Secrets Leaked


In 1944, General Leslie Groves commissioned a history of the Manhattan Project. The Department of Energy has just released the 36-volume, declassified history. There are many interesting stories in the texts, from the science to counterespionage programs. Science blog io9 did a story on the "Manhattan District History," focusing on the security leaks investigated during the project. "Since September 1943, investigations were conducted of more than 1,500 'loose talk' or leakage of information cases and corrective action was taken in more than 1,200 violations of procedures for handling classified material.... Complete security of information could be achieved only by following all leaks to their source."

Some of the leaks were among family members. A young secretary at Oak Ridge wrote her uncle that the war would soon be over when "the product" was finished. She forgot the letter on a bus, where it was discovered and she was fired.

A billet of uranium

A religious pamphlet, "Startling Power," led to several inquiries. The pamphlet read, "Uranium 235, extracted from natural uranium ore, promises to make all of our power sources mere child's toys by comparison...[But] we must not overlook the far more vital and assured fact that God has given to Christians the gift of the Holy Spirit with energies far more dynamic than those of exploding atoms or mysterious elements." An engineer and a pastor both got in trouble for asking for more information about U-235 after reading the pamphlet.

Despite the "What you see here, let it stay here" billboards extolling secrecy at Hanford, Los Alamos, and Oak Ridge, clearly some workers were anxious to give family and friends an idea of what they were doing. Others were simply careless such as a contractor on the project in New York who left a classified file at the train station.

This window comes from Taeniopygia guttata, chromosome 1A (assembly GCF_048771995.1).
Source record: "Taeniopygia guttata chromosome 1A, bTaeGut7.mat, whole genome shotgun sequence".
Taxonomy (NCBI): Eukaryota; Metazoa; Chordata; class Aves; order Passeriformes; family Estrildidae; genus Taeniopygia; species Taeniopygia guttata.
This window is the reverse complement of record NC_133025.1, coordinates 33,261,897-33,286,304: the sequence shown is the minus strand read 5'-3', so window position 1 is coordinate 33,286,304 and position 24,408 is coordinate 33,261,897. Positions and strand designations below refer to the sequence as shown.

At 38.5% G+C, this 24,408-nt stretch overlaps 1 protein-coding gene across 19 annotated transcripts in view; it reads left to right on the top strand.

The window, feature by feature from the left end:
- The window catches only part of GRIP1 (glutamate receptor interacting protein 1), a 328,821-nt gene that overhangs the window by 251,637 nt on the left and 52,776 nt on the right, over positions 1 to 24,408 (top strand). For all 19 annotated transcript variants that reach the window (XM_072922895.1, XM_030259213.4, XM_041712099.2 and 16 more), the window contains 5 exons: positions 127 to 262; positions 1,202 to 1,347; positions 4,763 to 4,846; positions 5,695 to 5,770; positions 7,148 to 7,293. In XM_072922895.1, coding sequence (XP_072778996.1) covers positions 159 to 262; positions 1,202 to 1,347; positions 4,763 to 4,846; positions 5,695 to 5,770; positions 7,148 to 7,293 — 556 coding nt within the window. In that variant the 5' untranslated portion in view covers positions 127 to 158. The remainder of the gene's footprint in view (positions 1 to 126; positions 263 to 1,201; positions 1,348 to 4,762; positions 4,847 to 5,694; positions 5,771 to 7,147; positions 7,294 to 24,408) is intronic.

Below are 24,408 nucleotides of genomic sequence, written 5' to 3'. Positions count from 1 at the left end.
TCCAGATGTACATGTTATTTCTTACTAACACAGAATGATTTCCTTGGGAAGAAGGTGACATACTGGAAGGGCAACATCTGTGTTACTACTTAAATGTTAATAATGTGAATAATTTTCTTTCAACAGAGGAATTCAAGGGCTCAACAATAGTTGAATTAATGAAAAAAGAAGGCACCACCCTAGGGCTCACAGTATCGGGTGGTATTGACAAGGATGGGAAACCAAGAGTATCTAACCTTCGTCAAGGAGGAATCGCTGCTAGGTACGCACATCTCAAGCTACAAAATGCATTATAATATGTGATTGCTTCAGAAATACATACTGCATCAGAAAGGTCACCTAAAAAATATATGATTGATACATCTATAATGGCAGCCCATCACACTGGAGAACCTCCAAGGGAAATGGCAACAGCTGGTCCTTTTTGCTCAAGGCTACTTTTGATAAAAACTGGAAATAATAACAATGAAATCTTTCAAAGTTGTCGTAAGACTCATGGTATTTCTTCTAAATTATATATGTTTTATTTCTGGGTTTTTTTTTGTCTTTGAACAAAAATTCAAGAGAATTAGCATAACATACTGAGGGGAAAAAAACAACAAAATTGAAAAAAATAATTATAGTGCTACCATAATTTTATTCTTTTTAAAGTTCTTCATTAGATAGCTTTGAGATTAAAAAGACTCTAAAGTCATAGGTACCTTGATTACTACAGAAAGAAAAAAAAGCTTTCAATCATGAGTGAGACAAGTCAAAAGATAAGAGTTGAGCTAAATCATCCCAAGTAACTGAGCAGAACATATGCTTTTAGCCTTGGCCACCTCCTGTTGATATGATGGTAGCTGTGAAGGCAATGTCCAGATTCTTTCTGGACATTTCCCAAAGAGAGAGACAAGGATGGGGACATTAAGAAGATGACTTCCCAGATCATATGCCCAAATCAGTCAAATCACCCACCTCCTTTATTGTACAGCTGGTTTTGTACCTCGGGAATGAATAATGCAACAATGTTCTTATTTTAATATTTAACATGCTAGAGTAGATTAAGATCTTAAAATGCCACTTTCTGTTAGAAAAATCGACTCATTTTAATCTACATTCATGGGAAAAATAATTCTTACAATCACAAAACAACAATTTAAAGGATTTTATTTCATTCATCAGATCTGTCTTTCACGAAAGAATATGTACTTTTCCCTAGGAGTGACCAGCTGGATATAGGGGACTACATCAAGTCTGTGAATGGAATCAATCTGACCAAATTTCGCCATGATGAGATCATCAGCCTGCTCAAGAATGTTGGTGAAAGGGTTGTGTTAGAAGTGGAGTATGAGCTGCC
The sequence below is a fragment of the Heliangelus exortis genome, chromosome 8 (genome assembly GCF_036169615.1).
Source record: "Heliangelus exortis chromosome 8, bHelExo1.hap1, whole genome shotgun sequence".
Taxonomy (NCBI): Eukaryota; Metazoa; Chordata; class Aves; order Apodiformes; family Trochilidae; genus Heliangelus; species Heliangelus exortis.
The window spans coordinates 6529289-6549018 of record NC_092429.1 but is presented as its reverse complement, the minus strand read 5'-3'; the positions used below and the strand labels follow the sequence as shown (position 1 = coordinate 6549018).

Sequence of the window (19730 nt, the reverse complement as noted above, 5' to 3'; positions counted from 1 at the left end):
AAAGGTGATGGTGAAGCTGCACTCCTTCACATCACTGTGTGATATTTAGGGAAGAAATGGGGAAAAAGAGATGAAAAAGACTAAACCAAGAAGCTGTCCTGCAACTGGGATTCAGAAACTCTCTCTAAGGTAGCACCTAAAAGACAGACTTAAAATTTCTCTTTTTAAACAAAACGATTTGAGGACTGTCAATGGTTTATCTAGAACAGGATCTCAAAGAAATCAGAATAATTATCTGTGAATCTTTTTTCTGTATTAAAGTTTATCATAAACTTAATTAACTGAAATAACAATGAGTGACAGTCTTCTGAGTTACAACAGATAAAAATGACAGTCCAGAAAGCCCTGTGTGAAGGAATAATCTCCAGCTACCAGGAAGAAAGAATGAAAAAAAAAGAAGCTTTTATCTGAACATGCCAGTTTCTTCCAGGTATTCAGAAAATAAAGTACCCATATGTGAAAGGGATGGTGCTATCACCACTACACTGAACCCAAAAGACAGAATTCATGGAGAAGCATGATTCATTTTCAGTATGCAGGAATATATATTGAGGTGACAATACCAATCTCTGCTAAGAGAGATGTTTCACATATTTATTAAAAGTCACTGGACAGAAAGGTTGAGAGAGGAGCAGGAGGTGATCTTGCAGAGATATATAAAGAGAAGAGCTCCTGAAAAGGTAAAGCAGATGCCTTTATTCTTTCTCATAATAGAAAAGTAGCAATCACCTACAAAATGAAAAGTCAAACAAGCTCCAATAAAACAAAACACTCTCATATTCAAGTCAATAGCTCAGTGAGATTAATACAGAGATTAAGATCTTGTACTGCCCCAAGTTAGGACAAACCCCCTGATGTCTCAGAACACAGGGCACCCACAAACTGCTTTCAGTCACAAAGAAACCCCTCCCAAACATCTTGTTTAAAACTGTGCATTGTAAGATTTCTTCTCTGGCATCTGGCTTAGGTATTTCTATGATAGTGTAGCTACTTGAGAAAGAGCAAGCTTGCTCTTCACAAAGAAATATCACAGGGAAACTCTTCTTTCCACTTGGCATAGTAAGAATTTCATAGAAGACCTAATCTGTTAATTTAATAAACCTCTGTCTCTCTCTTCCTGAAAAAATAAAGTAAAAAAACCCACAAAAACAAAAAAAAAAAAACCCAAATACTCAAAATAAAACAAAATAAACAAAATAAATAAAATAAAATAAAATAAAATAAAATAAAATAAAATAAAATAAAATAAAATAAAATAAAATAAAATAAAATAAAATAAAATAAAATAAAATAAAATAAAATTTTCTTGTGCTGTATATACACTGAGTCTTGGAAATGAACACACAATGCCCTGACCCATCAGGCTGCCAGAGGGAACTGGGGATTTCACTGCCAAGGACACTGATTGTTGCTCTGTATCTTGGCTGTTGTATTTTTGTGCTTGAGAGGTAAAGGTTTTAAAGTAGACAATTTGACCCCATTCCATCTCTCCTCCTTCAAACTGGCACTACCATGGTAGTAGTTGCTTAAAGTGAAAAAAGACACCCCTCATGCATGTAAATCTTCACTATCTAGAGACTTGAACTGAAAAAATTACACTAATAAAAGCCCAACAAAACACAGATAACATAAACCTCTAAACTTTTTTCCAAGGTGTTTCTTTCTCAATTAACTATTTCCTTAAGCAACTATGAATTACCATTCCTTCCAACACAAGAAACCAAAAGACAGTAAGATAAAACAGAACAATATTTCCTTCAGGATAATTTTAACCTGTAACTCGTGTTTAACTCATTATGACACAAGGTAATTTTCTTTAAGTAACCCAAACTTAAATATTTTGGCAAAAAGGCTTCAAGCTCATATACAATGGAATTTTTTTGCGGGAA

Fortunately, most of the small slips were innocuous. But the real spies, including Klaus Fuchs, David Greenglass, and Ted Hall, went unsuspected. In Hall's case, the truth about his work as a spy for the Soviet Union was only revealed more than fifty years later. One of the great ironies of the secrecy and intelligence programs of the Manhattan Project is that while 1,500 small fry were caught, the big fish got away.


The Drama of "Manhattan"


We have been enjoying the WGN American show "Manhattan," which aired its fifth episode last Sunday. The show has done an excellent job conveying the tension that infused the wartime project with its scientific rivalries, espionage and counterintelligence operations, and challenges of life in the secret city. 


The two groups charged with designing a plutonium-based bomb clash over their theories and who gets access to the micrograms of plutonium available. The group under Reed Akley, including the brilliant young Charlie Isaacs, are working on a fairly straightforward "Thin Man" gun-type method.  Frank Winter is desperately leading his team, including white-bearded Glen Babbit, to create a much more complicated implosion-type bomb. 

The ever present military police and frequent interrogations of suspected spies has damaged both groups. Wives are upset with their stressed out, secretive husbands and the lack of professional opportunities for them at Los Alamos. Dark pasts are coming back to haunt some of the scientists and further complicate their lives. The show has certainly been dramatic so far! For more information, check out our reviews of Episode 1, Episode 2, Episode 3, Episode 4, and Episode 5.

We live-tweet each episode, highlighting the real stories behind the show's fictional premise. Follow us on Twitter at 10 PM EDT each week! 


"On My Own" by Dimas Chavez